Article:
Over the years I've done just about every goofy thing you can do on an island. Some may have been illegal. Others just ill-advised. I've also done a few things that I regret. But the one thing I've never done on an island? I've never lived on one.
Some (slash many slash most) would say living on an island is a cliche. But in the words of Prime Minister Pete Nice, of seminal '90s hip hop trio 3rd Bass: "I beg to diffa." The real cliche isn't living on an island. The real cliche is thinking about living on an island while you're driving your pale ass through another Lansing or Lincoln or Lafayette winter with one of those grinning Life Is Good hammock dudes on your ice-encrusted Jeep Wrangler spare tire cover.
But we've probably all thought about living on an island. And I suspect with this year's election cycle, some of us are thinking about it more than usual. This inkling usually leads to researching what different islands might be like. Which inevitably leads to watching those horrible island real estate reality shows on tv. A guilty pleasure? From my perspective I'd say no because "guilty pleasure" implies that there's some sort of pleasure involved. For me anyway, "guilty anguish" would be more accurate. Although some of my distress is rooted in "oh man that looks nice," most of it comes from a much darker place.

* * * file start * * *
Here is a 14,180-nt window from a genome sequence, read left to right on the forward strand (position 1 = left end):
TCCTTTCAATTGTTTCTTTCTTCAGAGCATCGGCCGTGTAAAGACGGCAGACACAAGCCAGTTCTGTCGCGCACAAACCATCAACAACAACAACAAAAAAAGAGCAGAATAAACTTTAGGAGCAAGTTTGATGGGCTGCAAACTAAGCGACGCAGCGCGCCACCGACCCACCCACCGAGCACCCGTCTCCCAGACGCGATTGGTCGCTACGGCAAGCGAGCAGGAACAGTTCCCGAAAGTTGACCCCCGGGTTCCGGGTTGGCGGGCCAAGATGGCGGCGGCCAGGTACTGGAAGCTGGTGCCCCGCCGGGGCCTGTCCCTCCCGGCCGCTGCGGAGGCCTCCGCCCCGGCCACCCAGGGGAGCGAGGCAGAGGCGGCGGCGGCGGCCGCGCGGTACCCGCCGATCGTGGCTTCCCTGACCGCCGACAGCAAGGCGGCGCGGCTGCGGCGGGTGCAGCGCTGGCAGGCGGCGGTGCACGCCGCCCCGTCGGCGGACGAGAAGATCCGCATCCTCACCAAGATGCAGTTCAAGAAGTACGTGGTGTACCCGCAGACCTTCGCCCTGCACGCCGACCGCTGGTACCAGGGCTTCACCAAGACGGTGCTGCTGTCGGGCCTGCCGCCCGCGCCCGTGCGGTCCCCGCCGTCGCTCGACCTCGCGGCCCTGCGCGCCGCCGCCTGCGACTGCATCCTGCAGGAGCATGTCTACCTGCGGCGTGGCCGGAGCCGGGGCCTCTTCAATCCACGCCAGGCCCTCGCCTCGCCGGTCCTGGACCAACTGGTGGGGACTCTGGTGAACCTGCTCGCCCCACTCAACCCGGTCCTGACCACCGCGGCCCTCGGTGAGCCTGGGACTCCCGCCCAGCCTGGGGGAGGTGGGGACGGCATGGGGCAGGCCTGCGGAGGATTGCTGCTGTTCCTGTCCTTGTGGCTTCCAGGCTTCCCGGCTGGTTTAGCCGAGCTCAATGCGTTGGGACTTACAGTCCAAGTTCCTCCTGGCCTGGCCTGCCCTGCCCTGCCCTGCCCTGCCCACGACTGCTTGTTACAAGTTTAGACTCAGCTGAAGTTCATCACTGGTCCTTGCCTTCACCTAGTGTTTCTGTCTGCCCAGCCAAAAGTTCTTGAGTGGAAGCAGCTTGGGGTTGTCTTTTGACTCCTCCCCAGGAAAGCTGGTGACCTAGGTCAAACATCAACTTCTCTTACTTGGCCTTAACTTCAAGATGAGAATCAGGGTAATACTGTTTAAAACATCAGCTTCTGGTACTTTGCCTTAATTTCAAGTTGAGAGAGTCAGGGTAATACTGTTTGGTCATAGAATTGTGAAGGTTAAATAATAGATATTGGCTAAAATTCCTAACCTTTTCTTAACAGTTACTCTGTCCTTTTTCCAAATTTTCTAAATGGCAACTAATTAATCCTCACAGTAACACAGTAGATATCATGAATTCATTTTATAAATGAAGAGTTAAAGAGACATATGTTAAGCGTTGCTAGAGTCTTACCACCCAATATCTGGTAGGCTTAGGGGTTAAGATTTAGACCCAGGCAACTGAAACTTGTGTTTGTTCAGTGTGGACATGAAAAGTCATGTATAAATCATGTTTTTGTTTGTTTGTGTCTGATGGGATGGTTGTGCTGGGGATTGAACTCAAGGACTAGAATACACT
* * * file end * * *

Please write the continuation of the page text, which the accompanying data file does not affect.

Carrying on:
For starters, the Americanization of faraway places drives me crazy. And yet that seems to be the measuring stick for every home buyer on these shows. Is the location convenient to beaches, mountains, rainforests, yoga studios and Whole Foods? I love the house but can we "open up" the kitchen? Is there a photogenic palm tree nearby that will help me boost my Instagram following? You know what though? In this regard, reality shows are pretty accurately capturing the reality of many Americans abroad. So I'll let it go.
Beyond that though, there ain't much reality in those real estate shows. I've been to more than a few of the islands they've featured and they were damn near unrecognizable. Although the production crew must be going to these different places to shoot footage, by the time they cut it together and lay in that same damn steel drum song, they all seem exactly alike: wide beach shot, our home-buying couple trying out standup paddle boards (or kayaks when clumsy), some local flavor via woman selling sarongs, cocktails with comically oversized hunks of pineapple jammed in 'em, a walk along the beach, awkward backlit kiss, steel drum crescendo, cut to commercial.